Bibiana saw a gap year as an opportunity to confirm her interest in filmmaking and video production. PHOTO CREDITS: BIBIANA INEZ LOW


She got in touch with alumni from Ngee Ann Polytechnic’s School of Film & Media Studies and learnt more about the school. It influenced her decision to enrol for the Diploma in Mass Communications the following academic year.

Another important thing she cultivated during her gap year was self-awareness.

Bibiana said: “Being alone out there… made me a lot more cautious and conscious about myself. I was the youngest crew member on the shoots that I had been on during my gap year so it was quite a daunting experience especially so for one who had zero experience in video production then.”

Besides achieving her initial objective of having a clear goal to work towards as well as experiencing the working life, Alicia has acquired various skills.

“In (Human Resource), you have to communicate a lot with people and it taught me to step out of my comfort zone to talk to people. Both companies also required speaking in Mandarin, so I honed my (command in Mandarin) a lot during my gap year,” Alicia said.

For Princess, she taught herself to remain humble.

“It’s important to stay humble and teachable wherever you go, especially in new places. People were more willing to help me out and I got to learn the workflow more easily, because I could accept where I went wrong and quickly correct it.”

Advice for those considering taking a gap year

In terms of her overall impression of taking a gap year, Princess believes that future students should take a gap year only if they know what they can do to purposefully and intentionally occupy their time.

The first-year student at the Singapore Institute of Technology said: “It’s good to take breaks and rest, but don’t do nothing for too long because it can get harder to get back into the motion of working or studying.”

Ian agrees that students considering a gap year must be disciplined and stick to objectives that they have laid out if they want to make the most out of the gap year experience.

He said: “If you are able to bear the opportunity costs in additional financial expenses, time and resources, I believe it is a worthwhile investment to pursue a gap year.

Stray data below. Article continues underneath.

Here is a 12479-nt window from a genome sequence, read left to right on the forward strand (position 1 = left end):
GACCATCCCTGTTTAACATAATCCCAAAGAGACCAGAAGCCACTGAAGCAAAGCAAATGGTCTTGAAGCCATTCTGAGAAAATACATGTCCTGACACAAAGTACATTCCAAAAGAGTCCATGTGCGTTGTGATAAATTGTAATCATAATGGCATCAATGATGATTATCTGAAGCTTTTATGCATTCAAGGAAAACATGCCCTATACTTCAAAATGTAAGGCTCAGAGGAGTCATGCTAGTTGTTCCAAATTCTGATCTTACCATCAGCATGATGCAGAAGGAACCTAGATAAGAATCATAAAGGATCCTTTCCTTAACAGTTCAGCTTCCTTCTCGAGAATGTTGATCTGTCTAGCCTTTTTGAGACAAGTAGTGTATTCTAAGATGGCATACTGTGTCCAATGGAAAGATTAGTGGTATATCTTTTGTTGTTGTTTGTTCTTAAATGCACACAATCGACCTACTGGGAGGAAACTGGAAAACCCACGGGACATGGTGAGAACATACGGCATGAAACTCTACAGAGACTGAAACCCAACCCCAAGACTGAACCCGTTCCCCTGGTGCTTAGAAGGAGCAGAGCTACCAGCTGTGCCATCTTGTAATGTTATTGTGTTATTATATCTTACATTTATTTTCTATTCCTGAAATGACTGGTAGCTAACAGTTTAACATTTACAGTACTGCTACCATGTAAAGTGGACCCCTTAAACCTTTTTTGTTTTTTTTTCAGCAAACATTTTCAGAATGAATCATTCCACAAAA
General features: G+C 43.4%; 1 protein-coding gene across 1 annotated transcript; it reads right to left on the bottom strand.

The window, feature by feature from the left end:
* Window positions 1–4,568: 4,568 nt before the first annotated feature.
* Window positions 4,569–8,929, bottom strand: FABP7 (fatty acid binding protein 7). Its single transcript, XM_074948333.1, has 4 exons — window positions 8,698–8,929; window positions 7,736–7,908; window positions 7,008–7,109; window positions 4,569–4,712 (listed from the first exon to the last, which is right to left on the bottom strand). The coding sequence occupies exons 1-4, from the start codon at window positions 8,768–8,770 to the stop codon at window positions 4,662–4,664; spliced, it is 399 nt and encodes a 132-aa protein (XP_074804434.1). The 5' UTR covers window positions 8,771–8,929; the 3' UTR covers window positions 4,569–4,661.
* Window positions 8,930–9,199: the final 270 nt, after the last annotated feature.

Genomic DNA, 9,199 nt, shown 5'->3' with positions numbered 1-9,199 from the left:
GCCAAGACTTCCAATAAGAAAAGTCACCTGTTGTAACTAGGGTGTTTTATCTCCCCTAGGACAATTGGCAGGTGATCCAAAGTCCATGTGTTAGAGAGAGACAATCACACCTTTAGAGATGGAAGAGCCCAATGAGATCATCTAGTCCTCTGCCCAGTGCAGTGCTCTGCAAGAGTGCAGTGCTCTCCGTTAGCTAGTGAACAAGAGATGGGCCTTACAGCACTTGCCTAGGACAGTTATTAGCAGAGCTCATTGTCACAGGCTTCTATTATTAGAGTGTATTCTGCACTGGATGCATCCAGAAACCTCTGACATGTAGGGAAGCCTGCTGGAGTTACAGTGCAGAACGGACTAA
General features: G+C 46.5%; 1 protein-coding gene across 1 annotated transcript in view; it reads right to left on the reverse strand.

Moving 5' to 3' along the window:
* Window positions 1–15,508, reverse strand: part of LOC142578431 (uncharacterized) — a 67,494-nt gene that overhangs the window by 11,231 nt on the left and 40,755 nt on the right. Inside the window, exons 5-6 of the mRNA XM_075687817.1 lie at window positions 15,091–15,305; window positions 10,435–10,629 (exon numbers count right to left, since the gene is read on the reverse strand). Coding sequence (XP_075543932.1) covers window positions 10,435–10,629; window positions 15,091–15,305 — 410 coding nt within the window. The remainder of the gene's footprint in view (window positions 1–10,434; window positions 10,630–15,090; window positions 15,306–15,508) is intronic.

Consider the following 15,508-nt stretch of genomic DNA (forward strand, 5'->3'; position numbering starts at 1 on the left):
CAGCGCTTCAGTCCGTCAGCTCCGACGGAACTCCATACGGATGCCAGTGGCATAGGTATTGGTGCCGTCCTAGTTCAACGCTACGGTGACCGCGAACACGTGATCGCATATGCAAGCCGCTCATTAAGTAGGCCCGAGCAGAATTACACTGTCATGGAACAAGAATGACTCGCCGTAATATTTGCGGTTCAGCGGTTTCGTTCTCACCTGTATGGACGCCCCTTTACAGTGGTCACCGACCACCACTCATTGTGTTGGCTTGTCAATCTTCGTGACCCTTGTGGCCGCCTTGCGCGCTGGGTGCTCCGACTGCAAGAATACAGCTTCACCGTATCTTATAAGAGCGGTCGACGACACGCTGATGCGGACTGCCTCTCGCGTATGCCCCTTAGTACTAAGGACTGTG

“Personal development becomes more relevant and valuable especially when you have no overarching pressures to conform to expectations and deliverables such as in the case of school.”

Alicia, who is currently pursuing a bachelor’s degree in Business Administration at the National University of Singapore, added that whether or not to take a gap year differs for each individual.


Alicia believes that there is no right or wrong answer in life and whether to take a gap year or not depends on what works best for each individual. PHOTO CREDITS: ALICIA CHAI


“If you already know what you want to do, go ahead and further your studies. If you are not sure, I would recommend you to take a gap year and explore the industries that you are interested in as it might give you a clearer picture on what to do in the future… but if you decide to do so, make sure your gap year counts or you might have wasted a year, she said. 

Bibiana also pointed out the importance of spending the gap year wisely.

She said: “Don’t expect to be spoon-fed and handheld like how we are in school because it requires self-discipline.”

With that being said, the current Mass Communications student attributes her motivation for doing what she does to her learning experiences during her gap year.

“I think it’s important to discover your interests and passion out of the school setting… it will also give students a better idea of what they like and dislike, manage their expectations, and plan for their future careers accordingly. I truly believe that it’d help in one’s career planning,” Bibiana said.